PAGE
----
It’s Not Within the Agency’s Discretion to Ignore Aspects of a Proposal
January 18, 2013
The Court of Federal Claims granted a preliminary injunction to a government contractor in a bid protest case because the Army failed to properly document its evaluation of the protestor’s proposal. See Linc Gov’t Services, LLC v. United States, No. 12-522 (Fed. Cl. Dec. 28, 2012). The Court was highly critical of the agency, noting that while it had a great deal of discretion in “best value” procurements, “[t]hat discretion … does not allow the procuring agency the liberty to deviate from the Solicitation’s requirements, ignore applicable Federal Acquisitions Regulations [sic] (“FAR”), or ascertain ‘best value’ in a manner that is arbitrary.” The Court further noted that it could not “overlook the fact that the Administrative Record does not contain sufficient information on which an agency could even make a rational procurement decision.”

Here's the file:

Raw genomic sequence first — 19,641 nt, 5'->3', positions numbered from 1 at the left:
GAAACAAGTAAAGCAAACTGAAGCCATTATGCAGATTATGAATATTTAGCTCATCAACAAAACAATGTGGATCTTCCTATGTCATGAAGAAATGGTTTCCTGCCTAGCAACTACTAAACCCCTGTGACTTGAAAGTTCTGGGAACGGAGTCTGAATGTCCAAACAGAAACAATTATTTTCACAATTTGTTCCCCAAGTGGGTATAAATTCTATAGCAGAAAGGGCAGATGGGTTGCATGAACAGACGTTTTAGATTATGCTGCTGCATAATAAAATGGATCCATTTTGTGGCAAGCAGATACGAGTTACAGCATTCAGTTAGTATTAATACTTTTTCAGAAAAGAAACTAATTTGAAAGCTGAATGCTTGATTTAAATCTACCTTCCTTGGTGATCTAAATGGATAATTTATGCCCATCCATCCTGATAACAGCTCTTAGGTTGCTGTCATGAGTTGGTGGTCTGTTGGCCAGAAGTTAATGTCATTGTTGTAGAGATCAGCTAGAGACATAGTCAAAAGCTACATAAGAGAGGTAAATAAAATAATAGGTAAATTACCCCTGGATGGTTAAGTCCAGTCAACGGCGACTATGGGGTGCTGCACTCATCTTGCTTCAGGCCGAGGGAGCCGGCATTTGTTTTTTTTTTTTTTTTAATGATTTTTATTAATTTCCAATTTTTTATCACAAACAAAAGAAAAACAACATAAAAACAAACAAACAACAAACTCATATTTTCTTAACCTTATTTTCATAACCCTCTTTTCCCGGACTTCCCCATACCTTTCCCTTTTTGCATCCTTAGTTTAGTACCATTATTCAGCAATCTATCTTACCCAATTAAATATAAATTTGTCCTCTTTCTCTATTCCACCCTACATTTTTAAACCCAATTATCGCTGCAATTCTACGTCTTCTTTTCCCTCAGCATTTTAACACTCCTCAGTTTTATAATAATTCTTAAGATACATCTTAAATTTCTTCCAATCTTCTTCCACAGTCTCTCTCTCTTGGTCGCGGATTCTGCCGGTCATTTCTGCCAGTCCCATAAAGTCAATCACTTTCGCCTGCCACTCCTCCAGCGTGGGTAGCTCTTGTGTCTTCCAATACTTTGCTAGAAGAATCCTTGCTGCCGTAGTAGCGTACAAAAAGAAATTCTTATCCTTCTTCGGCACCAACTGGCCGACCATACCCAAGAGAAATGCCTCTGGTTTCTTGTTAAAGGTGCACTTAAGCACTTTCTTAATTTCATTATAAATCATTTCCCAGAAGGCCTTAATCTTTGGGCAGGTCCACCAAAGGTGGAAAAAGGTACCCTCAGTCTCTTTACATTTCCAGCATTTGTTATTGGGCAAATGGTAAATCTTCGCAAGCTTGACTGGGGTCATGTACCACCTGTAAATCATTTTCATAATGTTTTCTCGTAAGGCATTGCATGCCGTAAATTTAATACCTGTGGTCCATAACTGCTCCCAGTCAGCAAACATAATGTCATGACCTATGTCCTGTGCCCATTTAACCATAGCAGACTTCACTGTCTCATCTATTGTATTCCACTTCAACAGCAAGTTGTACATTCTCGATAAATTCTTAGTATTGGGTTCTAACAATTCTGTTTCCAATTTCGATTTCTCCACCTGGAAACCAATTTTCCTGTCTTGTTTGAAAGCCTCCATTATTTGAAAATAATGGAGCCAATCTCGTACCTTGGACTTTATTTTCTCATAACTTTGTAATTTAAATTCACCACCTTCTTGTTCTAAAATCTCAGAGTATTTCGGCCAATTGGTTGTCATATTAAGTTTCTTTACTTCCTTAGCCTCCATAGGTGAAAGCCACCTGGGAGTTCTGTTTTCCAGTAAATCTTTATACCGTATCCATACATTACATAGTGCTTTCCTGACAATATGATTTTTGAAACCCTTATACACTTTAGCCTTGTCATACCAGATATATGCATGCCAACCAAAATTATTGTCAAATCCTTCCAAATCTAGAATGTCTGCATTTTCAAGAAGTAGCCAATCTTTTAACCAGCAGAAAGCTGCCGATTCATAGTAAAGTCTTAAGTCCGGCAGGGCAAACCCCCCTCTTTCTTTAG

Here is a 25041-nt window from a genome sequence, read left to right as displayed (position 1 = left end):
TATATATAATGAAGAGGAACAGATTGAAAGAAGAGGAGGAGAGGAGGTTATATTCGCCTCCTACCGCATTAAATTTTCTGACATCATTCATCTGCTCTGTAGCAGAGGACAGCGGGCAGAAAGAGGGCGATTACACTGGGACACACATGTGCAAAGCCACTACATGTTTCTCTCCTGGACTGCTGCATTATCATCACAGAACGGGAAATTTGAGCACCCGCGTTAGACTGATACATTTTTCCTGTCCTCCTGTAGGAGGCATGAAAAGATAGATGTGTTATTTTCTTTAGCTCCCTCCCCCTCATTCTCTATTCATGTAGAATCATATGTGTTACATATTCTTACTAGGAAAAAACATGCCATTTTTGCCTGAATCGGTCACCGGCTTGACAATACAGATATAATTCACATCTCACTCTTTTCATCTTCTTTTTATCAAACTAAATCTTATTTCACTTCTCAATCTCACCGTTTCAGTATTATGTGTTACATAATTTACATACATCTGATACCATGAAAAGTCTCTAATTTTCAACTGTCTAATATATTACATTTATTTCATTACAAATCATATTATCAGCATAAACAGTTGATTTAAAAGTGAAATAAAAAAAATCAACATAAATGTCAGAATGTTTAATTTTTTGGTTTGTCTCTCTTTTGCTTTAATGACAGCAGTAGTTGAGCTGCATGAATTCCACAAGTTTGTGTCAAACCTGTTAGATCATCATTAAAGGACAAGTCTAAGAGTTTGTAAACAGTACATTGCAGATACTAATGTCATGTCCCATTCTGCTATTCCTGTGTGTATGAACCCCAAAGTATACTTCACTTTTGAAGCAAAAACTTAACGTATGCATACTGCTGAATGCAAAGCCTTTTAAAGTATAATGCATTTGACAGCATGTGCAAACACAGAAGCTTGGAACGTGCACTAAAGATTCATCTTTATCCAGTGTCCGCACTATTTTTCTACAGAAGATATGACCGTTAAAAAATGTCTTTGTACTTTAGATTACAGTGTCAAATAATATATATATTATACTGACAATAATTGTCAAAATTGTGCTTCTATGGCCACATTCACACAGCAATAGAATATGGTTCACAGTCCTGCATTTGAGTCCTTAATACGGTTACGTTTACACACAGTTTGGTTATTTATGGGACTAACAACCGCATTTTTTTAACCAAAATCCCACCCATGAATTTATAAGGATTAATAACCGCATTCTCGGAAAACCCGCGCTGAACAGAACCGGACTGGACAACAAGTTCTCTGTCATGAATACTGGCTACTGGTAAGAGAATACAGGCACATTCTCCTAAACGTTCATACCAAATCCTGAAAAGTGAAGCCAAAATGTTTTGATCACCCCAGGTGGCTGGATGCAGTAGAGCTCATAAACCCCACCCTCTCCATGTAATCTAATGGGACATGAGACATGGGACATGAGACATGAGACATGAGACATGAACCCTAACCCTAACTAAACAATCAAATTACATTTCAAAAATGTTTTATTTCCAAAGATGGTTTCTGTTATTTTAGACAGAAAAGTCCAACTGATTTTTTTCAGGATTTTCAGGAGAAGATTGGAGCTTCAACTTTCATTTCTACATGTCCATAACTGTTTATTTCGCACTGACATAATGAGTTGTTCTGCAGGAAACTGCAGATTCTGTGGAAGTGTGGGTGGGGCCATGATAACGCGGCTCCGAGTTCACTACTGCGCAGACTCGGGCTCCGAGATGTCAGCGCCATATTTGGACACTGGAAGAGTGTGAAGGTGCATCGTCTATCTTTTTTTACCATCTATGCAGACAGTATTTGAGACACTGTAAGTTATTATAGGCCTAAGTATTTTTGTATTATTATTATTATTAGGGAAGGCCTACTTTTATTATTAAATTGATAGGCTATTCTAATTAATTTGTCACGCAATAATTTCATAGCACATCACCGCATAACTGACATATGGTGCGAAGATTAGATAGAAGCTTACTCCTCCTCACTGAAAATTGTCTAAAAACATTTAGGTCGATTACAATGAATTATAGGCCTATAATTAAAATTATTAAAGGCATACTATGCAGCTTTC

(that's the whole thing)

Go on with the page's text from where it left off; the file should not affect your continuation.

According to the Court, the crux of the problem was the Army’s failure to consider or properly document its consideration of twenty-three potential “betterments” in the protestor’s technical proposal. The solicitation defined a “betterment” as a portion of a proposal that meets or exceeds the solicitation’s requirements and provides additional value to the Army.
The Court evaluated the protestor’s allegedly overlooked “betterments” and held that the Army acted without a rational basis as to at least seven of them. In evaluating the “betterments,” the Court generally deferred to the Army’s technical evaluation, although there were exceptions. The Court was particularly critical of the Army when there was nothing in the record to indicate that a potential “betterment” was considered at all, positive, negative or otherwise. It was in those instances that the court found the agency acted arbitrarily and without a rational basis. The Court therefore awarded the protestor an injunction and remanded the matter to the agency for “additional investigation or explanation.”
Jeffry Cook is the attorney responsible for the content of this article.